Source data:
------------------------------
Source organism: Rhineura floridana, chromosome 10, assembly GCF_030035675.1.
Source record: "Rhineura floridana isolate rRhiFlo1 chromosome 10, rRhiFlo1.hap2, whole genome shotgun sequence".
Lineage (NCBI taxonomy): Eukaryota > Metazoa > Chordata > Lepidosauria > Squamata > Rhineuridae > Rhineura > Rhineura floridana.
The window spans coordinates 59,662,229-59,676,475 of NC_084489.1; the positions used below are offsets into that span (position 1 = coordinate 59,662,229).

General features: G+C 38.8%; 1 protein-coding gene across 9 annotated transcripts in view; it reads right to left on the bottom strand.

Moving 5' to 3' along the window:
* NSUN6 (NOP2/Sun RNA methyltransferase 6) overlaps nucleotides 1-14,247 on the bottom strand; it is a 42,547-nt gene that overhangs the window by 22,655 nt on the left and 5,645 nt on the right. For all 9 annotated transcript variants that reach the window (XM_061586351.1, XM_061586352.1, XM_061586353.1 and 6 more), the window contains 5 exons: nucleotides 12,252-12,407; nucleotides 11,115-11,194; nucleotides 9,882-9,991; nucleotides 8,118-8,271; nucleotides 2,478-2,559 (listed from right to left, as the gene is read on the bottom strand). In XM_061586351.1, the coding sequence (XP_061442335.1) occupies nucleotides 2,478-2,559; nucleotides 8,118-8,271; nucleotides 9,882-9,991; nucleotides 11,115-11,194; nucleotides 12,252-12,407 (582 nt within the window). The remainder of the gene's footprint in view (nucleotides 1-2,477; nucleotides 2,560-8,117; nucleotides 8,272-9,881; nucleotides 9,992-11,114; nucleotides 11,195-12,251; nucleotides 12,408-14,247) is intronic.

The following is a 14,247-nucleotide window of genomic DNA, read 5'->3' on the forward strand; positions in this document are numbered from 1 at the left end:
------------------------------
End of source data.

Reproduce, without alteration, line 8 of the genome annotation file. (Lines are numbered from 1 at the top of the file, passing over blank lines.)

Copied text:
The following is a 14,247-nucleotide window of genomic DNA, read 5'->3' on the forward strand; positions in this document are numbered from 1 at the left end: